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Sacred Vocal Music - Released October 12, 2010 | harmonia mundi

Hi-Res Distinctions Diapason d'or - Choc de Classica - Exceptional Sound Productions - Hi-Res Audio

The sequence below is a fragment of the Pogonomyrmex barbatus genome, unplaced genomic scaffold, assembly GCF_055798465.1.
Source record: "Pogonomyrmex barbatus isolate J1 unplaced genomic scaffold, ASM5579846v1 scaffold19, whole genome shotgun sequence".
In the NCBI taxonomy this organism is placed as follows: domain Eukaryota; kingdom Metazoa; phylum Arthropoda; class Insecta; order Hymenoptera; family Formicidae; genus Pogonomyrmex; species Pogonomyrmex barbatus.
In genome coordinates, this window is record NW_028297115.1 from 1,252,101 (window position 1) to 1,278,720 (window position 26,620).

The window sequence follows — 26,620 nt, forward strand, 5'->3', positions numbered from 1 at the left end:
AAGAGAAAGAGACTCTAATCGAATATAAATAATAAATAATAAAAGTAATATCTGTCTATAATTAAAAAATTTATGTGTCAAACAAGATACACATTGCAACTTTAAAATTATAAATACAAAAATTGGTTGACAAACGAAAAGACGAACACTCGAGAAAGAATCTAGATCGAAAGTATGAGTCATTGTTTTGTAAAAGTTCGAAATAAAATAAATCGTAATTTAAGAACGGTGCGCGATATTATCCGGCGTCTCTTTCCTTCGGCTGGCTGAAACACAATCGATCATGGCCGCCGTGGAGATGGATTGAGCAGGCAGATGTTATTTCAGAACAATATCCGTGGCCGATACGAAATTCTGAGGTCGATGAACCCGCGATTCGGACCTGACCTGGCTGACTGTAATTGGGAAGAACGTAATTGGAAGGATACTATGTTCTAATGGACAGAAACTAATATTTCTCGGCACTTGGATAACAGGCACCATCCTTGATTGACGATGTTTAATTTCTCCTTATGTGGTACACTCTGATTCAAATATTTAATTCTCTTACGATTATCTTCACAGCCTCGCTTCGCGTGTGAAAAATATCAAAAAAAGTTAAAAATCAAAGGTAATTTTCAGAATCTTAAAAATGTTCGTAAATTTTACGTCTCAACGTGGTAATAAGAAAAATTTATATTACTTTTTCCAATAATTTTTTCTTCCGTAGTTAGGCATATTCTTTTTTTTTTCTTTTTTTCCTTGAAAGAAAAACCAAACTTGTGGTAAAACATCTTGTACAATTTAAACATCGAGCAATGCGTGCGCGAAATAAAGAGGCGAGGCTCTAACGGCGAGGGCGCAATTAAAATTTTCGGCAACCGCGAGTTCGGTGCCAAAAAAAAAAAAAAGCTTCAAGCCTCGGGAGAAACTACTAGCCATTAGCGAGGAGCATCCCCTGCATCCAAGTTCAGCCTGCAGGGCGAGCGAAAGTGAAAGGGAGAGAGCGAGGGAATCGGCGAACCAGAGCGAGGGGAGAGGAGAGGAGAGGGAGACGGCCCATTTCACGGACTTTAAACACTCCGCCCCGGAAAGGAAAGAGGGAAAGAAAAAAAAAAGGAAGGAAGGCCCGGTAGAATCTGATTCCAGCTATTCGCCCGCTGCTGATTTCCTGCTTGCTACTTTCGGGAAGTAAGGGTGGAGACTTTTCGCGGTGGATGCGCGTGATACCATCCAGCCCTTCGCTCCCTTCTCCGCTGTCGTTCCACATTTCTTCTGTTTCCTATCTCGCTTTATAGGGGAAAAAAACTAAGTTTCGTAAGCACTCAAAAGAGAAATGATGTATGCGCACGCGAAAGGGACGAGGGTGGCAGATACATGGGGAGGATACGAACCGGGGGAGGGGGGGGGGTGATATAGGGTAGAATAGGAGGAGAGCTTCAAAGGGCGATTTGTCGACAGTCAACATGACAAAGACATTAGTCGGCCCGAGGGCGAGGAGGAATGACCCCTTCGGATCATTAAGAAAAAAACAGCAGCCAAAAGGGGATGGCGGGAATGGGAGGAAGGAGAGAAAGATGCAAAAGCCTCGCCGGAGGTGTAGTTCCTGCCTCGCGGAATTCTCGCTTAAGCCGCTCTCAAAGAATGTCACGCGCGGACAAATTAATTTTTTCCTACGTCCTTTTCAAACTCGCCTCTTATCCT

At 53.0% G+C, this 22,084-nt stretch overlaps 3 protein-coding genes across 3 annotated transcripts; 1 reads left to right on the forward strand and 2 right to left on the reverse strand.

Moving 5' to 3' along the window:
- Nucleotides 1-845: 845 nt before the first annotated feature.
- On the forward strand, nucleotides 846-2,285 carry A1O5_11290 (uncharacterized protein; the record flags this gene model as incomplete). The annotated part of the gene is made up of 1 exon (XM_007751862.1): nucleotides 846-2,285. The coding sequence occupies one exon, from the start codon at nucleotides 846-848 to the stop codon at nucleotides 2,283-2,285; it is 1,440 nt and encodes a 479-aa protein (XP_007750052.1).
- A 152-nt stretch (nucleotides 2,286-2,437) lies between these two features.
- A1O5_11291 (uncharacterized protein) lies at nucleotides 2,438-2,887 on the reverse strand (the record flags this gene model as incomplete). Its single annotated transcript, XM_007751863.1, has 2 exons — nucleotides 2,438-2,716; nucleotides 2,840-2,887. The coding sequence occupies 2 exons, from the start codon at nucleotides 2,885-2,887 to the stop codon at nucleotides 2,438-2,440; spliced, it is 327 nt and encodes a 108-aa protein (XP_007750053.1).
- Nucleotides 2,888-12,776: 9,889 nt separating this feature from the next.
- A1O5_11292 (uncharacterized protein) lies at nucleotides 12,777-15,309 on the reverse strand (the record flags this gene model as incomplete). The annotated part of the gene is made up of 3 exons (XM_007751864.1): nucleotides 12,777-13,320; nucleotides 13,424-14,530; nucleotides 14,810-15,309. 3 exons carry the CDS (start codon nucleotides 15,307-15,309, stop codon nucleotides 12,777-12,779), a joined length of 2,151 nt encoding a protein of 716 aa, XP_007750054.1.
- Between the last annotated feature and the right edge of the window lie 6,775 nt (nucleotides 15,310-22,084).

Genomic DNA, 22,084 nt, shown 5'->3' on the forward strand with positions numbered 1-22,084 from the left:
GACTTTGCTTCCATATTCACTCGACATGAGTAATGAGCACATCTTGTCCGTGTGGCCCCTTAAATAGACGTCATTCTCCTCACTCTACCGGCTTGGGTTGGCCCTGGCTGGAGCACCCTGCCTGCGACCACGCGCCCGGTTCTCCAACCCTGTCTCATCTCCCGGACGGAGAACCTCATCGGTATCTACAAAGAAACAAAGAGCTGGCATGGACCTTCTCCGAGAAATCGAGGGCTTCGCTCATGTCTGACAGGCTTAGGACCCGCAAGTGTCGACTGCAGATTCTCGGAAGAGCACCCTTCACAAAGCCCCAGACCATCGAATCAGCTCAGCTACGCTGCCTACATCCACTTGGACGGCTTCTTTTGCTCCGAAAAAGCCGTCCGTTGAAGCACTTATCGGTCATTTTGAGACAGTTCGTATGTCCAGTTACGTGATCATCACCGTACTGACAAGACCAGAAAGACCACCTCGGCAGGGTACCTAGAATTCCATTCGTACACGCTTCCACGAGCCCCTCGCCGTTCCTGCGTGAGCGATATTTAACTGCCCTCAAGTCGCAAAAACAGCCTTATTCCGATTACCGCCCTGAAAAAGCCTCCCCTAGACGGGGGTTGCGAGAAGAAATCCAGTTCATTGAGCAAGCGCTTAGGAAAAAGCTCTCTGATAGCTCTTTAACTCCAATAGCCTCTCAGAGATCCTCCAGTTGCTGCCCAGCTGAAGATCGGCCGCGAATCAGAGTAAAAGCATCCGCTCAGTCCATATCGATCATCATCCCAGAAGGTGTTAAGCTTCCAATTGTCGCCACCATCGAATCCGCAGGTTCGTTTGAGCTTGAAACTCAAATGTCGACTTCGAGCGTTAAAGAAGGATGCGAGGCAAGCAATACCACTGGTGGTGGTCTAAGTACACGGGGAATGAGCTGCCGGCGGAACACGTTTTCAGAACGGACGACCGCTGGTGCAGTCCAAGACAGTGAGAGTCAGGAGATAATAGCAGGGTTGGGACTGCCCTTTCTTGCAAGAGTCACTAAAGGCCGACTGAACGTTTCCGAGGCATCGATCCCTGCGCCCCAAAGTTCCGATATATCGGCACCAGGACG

The British vocal ensemble Stile Antico was established in 2001 and within its first decade has been acknowledged as one of the very finest early music groups, with multiple Grammy nominations, as well as Gramophone and Diapason d'or Awards. This album, Puer natus est: Tudor Music for Advent and Christmas, received a Diapason d'or Award in October 2010. One thing that sets this group apart from similar ensembles is the fact that it works without a conductor, making aesthetic decisions together and listening very, very closely to each for balance and tempos. It's possible to hear the singers' commitment to each other in their attentiveness to the subtlest nuances in dynamics and pacing. Their approach is ideal for this repertoire, English Renaissance polyphony, which demands intense concentration, absolutely secure intonation, and a carefully balanced blend to make its full impact. The centerpiece of the album is Thomas Tallis' incomplete Christmas mass, Missa Puer natus est, of which only three movements were written. The recording opens with Tallis' Advent motet, Videte miraculum, and includes four of William Byrd's settings of the Propers of the Mass, a Magnificat by Robert White, motets by John Tavener and John Sheppard, as well as the plainchant on which Tallis' mass is based. The mass movements are separated by the propers and motets, as would have been done in a liturgical setting. The gain in performance authenticity is tempered by the loss of continuity of hearing the mass as a complete unit. The flow of the selections is pleasant, but this ordering makes it hard to keep track of the unity of Tallis' work. Stile Antico sings with phenomenally pure tone. The women's voices have the chaste clarity associated with boys' voices, but deployed with a technical assurance and musical sensitivity beyond that of most boys. The sound of the ensemble is ravishing in its warmth and the evenness of its blend. The performances are expressive, but never idiosyncratically so; the singers have no interpretive agenda other than letting the composers' voices be heard as beautifully and authentically as possible. The sound of Harmonia Mundi's hybrid SACD is clear, absolutely clean, and suffused with warmth.